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GO vs. Chess

by gryng (Hermit)
on Jul 25, 2000 at 18:39 UTC ( #24286=note: print w/replies, xml ) Need Help??

in reply to RE: AI and GO
in thread AI and GO

GO isn't so bad for humans to play, but it is indeed much harder to master GO than Chess even for a human(which can be seen by the GO Masters that reside in Asia always kicking the bootie of any US master, as US masters don't start playing when they are around 8 or so).

The reason for GO being harder for a computer is really a matter of the types of AI techniques, and types of computer processors we have available.

First, the computer processors, they are linear and parallel processors are paltry compared to biological equivalents (such as our brains). So this limits the techiniques we can use programming-wise.

Second, our computer techiniques for AI are really reudimentary. The computers that play chess consist of two basic parts, the search engine, and the state/move heuristic (please forgive me if I over-simplify here, I didn't want to type for two days). Basically the computer just asks the state/move heuristic for a rating of the current board, as well as which moves are 'probably' good. It then proceeds to search down these different moves, asking the heuristic for more moves, and then cutting off the search when it runs out of time, or finds a 'good enough' move.

The problem with this approach on GO is a matter of tree growth and heuristics inaccuracy. First, in chess you have an 8x8 board, and only 16 peices, so at worst 16 moves to consider. Most good chess programs get this number down to 2-4 on average. So we have a search tree that grows at about 3^N. That is, if we want to search 10 moves deep we have to pay 3^10 cost (59,049), looking 20 moves deep is 3^20 cost (3,486,784,401).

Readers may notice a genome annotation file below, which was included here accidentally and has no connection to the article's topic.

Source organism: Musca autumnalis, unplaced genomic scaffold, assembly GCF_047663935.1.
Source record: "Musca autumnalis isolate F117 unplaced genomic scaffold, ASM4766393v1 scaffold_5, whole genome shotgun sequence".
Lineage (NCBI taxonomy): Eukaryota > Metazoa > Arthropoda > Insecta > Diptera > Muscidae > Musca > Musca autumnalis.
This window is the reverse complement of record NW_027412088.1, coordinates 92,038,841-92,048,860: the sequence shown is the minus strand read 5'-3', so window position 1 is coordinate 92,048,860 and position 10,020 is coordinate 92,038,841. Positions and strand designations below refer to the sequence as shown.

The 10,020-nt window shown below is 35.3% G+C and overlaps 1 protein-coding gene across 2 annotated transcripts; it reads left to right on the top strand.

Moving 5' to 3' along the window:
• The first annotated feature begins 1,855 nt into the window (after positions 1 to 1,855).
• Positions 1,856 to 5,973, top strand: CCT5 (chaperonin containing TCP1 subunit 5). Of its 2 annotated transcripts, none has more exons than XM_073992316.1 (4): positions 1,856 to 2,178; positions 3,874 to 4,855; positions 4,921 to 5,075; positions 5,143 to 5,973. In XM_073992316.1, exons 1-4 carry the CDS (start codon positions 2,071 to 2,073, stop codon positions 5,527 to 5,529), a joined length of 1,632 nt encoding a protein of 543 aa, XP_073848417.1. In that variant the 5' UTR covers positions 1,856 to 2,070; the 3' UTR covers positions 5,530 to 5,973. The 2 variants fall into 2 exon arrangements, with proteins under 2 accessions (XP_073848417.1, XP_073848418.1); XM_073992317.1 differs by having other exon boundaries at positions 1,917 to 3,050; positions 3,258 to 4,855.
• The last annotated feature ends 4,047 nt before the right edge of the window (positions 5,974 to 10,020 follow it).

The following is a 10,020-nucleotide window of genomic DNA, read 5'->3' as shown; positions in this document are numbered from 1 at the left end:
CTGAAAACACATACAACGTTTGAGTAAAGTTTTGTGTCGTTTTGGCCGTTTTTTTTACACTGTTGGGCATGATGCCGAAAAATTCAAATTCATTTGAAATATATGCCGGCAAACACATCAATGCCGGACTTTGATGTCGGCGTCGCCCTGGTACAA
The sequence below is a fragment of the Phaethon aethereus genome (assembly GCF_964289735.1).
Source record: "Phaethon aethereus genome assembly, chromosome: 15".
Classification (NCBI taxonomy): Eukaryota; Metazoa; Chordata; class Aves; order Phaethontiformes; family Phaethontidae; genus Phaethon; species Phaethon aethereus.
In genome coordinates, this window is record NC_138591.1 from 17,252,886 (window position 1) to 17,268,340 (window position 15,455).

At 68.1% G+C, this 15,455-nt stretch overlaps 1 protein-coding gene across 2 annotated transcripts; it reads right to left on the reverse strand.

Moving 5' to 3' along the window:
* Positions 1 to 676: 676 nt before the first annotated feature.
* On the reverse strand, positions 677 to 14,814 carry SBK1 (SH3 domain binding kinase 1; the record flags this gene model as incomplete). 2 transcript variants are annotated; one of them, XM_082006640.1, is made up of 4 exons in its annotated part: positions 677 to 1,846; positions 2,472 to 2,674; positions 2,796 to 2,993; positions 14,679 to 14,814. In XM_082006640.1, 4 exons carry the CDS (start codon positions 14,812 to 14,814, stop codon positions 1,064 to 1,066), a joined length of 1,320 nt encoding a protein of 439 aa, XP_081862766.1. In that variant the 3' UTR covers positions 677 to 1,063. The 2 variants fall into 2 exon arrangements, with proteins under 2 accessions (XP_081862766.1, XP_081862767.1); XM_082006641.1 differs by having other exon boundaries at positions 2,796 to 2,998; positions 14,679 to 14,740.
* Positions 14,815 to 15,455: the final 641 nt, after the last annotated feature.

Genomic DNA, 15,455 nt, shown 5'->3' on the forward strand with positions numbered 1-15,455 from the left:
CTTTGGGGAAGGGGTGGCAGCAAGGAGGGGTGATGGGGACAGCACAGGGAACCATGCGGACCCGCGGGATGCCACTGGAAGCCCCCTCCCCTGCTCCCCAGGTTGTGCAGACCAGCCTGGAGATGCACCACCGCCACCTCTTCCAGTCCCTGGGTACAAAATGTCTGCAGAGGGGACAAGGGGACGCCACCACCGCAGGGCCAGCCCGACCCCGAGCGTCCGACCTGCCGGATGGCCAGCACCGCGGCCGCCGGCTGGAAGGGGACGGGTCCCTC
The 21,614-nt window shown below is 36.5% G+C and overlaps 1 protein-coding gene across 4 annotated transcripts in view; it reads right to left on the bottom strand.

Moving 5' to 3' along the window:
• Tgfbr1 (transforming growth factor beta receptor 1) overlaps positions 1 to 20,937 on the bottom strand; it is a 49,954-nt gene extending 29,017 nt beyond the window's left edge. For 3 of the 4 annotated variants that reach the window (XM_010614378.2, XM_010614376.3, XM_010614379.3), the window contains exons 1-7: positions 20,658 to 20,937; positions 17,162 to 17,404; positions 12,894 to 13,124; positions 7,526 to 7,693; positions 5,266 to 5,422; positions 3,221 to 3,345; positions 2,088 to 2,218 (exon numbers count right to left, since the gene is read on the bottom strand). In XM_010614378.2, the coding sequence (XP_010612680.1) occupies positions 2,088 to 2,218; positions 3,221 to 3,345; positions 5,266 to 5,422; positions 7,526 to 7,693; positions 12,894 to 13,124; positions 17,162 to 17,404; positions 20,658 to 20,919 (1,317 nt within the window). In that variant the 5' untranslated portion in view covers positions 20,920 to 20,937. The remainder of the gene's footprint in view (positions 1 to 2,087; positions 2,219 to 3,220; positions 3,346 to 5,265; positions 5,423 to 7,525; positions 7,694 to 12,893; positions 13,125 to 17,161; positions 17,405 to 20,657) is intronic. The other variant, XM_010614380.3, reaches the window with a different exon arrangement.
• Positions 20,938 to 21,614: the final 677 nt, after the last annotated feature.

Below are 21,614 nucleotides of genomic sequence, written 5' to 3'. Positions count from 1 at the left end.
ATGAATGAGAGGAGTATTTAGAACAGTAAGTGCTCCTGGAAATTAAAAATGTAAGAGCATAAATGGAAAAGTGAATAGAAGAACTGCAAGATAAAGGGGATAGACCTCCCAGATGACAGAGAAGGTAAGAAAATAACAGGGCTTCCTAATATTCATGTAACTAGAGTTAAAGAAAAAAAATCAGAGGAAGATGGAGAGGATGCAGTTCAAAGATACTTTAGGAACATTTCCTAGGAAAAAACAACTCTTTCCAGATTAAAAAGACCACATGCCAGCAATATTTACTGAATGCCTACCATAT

This isn't that bad and this is why computers can play chess. (They typically can and need to look 14 or so moves ahead to beat a grand master).

However, GO is a 19x19 board. And since you place stones you would at worst have 360 moves to consider, though with a heuristic most people bring that number down to around 30. But still this s 30^N cost, 10 moves cost 10 billion times as much as a branching factor of 3. So branching factor is one reason GO is harder.

Heurist development is also harder, with chess not only do you only have the job of bring the number 16 down to 3 (instead of 360 down to 30), but you also have the opportunity to store a large chunk of chess boards in a database and having the heuristic just look up the cost for that particular board state. (You do this by storing end board states, when there are fewer peices and thus fewer possibilities). Then for boards that are not in the state database, you can come up with a simple approximation function.

Well GO makes all of this harder. End game won't happen for many many moves, so until then you have to rely on a heuristic. But capturing peices in GO isn't as straightforward as in chess. Chess requires only one move, or a trade -- in GO, you have to surround in multiple moves, and you trade in multiple moves. The sheer size of the problem is really the hinderance -- using the same techiniques as used in chess.

Personally I think these techiniques that have gotten popular becuase of chess (mini-max and others) are just a fluke. Chess and checkers have some unique properties that make them interesting to play for humans, but easy enough for computers to applies these search techniques and play well using them. However, chess and checkers don't really map well to other real world problems, and I think AI has suffered from the reliance of these techniques that were developed for chess and checkers.